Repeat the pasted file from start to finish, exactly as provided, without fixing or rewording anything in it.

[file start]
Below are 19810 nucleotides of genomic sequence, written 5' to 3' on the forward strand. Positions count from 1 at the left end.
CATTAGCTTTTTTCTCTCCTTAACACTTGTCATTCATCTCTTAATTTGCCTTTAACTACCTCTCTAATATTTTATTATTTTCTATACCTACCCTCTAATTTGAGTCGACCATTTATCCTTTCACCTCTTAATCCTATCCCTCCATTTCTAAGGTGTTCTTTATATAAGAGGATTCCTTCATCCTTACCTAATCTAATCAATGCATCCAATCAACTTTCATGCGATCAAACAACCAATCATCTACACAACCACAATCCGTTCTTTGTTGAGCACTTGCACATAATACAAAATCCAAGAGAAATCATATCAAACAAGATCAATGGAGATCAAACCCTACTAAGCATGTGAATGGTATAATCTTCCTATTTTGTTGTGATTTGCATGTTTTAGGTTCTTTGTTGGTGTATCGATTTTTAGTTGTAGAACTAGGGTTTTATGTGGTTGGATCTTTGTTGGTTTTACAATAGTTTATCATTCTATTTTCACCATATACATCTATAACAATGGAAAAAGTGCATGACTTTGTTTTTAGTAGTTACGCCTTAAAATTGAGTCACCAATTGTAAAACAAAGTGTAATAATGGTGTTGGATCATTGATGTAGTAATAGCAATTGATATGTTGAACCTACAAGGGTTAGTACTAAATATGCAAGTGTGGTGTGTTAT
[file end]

Below are 19810 nucleotides of genomic sequence, written 5' to 3' on the forward strand. Positions count from 1 at the left end.
CATTAGCTTTTTTCTCTCCTTAACACTTGTCATTCATCTCTTAATTTGCCTTTAACTACCTCTCTAATATTTTATTATTTTCTATACCTACCCTCTAATTTGAGTCGACCATTTATCCTTTCACCTCTTAATCCTATCCCTCCATTTCTAAGGTGTTCTTTATATAAGAGGATTCCTTCATCCTTACCTAATCTAATCAATGCATCCAATCAACTTTCATGCGATCAAACAACCAATCATCTACACAACCACAATCCGTTCTTTGTTGAGCACTTGCACATAATACAAAATCCAAGAGAAATCATATCAAACAAGATCAATGGAGATCAAACCCTACTAAGCATGTGAATGGTATAATCTTCCTATTTTGTTGTGATTTGCATGTTTTAGGTTCTTTGTTGGTGTATCGATTTTTAGTTGTAGAACTAGGGTTTTATGTGGTTGGATCTTTGTTGGTTTTACAATAGTTTATCATTCTATTTTCACCATATACATCTATAACAATGGAAAAAGTGCATGACTTTGTTTTTAGTAGTTACGCCTTAAAATTGAGTCACCAATTGTAAAACAAAGTGTAATAATGGTGTTGGATCATTGATGTAGTAATAGCAATTGATATGTTGAACCTACAAGGGTTAGTACTAAATATGCAAGTGTGGTGTGTTAT